SUMMARY

In general, the present invention provides a drilling system and method in which a drilling assembly is delivered downhole on a coiled tubing. The drilling assembly comprises a drill bit, steerable system and a motor to rotate the steerablesystem and drill bit for drilling of a borehole. The steerable system is used to steer the drill bit, thereby enabling formation of boreholes in a variety of orientations and trajectories.

BRIEF DESCRIPTION OF THE DRAWINGS

Certain embodiments of the invention will hereafter be described with reference to the accompanying drawings, wherein like reference numerals denote like elements, and:

FIG. 1 is a schematic view of a drilling assembly on coiled tubing, according to an embodiment of the present invention;

FIG. 2 is a schematic view of another embodiment of the drilling assembly on coiled tubing, according to an alternate embodiment of the present invention;

FIG. 3 is a schematic view of another embodiment of the drilling assembly on coiled tubing, according to an alternate embodiment of the present invention;

FIG. 4 is a schematic view of another embodiment of the drilling assembly on coiled tubing, according to an alternate embodiment of the present invention;

FIG. 5 is a schematic view of another embodiment of the drilling assembly on coiled tubing, according to an alternate embodiment of the present invention;

FIG. 6 is a schematic view of another embodiment of the drilling assembly on coiled tubing, according to an alternate embodiment of the present invention; and

FIG. 7 is a schematic view of another embodiment of the drilling assembly on coiled tubing, according to an alternate embodiment of the present invention.

FIG. 8 is a schematic view of yet another embodiment of the drilling assembly on coiled tubing, according to another alternate embodiment of the present invention.

DETAILED DESCRIPTION

In the following description, numerous details are set forth to provide an understanding of the present invention. However, it will be understood by those of ordinary skill in the art that the present invention may be practiced without thesedetails and that numerous variations or modifications from the described embodiments may be possible.

The present invention relates to a system and methodology for coiled tubing drilling. A bottom hole assembly used as a coiled tubing drilling assembly is controllable to enable formation of wellbores along a number of selected trajectories. The bottom hole assembly can comprise steerable systems of a variety of sizes and configurations, ranging from ultra-slim steerable systems to coiled tubing drilling applications designed to drill much larger boreholes. Accordingly, conventionaloperating costs are reduced and the rig required for the coiled tubing drilling operation has a smaller footprint than conventional drilling rigs.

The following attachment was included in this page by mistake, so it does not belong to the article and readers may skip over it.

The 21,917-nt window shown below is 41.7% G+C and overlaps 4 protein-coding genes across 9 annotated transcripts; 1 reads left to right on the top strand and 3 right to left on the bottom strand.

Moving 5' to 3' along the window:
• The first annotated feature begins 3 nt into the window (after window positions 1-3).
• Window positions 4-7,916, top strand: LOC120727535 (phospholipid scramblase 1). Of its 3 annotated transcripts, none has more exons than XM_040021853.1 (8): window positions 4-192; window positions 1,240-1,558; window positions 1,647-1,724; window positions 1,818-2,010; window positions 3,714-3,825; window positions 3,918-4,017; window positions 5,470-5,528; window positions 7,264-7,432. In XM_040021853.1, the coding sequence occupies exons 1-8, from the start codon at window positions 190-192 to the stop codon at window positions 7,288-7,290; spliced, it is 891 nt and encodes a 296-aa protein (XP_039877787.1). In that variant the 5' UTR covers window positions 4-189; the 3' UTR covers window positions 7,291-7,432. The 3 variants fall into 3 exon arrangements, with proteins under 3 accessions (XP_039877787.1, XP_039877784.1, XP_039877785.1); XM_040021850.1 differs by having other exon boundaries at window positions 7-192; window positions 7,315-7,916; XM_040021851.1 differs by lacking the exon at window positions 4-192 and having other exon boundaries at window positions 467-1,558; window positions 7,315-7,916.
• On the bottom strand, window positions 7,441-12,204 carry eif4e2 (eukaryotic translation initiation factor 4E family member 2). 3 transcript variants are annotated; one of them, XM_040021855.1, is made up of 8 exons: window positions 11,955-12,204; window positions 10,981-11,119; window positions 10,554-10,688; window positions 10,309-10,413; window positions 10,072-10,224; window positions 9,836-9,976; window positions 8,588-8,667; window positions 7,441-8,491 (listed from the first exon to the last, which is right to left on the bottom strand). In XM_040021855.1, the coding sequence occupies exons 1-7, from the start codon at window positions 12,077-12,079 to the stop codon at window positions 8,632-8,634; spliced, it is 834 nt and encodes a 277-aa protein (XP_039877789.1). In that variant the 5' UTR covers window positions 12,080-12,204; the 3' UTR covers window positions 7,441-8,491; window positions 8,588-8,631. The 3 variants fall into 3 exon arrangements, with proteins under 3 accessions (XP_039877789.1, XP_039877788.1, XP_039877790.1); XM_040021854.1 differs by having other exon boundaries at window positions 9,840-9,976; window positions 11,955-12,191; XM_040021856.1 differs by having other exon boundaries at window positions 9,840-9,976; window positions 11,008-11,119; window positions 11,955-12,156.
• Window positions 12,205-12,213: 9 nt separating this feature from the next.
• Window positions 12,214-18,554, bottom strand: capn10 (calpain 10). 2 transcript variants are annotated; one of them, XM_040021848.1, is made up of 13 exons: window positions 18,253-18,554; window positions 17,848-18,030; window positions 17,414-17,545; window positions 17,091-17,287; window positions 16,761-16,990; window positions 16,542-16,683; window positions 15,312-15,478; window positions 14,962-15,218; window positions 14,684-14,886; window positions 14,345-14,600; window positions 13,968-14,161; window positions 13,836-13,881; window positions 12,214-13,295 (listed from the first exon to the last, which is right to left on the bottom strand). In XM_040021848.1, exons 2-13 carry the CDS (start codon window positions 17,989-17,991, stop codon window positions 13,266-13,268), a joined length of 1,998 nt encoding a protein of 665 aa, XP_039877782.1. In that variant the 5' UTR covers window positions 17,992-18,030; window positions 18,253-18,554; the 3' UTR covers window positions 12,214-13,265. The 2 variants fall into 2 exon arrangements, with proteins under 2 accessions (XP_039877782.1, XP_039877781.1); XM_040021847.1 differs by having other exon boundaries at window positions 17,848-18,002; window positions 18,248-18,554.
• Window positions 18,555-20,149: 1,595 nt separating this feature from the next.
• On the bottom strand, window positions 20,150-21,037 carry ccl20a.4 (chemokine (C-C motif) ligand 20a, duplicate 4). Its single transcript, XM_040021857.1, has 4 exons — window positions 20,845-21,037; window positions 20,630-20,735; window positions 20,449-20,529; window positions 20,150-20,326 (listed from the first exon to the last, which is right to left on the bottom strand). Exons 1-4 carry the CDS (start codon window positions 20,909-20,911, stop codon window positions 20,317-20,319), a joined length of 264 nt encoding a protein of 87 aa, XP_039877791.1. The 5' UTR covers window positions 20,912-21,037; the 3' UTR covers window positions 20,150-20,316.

When the steering system, described below, is run below a mud motor in coiled tubing drilling, it enables continuous trajectory control. This results in a smoother well trajectory and reduced friction, thereby enabling better weight transfer tothe bit, increased rate of production, and longer step-outs as the undulations and tortuosity are significantly reduced. Tool face control also is much improved, because the reactive torque in the coiled tubing from the mud motor is automaticallycompensated for by the rotary steerable system.

In embodiments described below, the steering system is a fully rotating rotary steering system. When used in coiled tubing drilling applications, the fully rotating aspects provide reduced friction and further step-out capability compared toexisting systems that use non-rotating string elements, such as those found in U.S. Pat. No. 7,028,789. Furthermore, the present coiled tubing drilling system uses modular elements that can be moved, added or interchanged. For example, discreet,modular bottom hole assembly elements provide greater operational flexibility and enable a fully rotating steering system in contrast to the non-modular system described in U.S. Pat. No. 7,028,789. Modular tractor systems also may be incorporated intothe coiled tubing drilling system to, for example, facilitate system movement and further enhance step-out capability.

The rotary steerable system also comprises processing capability sufficient to enable it to receive data from sensors, such as near-bit sensors, and to transmit that data to a surface system. The processing capability also can be used tocontrol the steerable system from below the mud motor. Although the transfer of data to the surface collection location can be delayed, the embodiments described herein can readily provide a real-time communication of data from the rotary steerablesystem and its near-bit sensors to the surface location. This, of course, enables real-time monitoring of the drilling operation.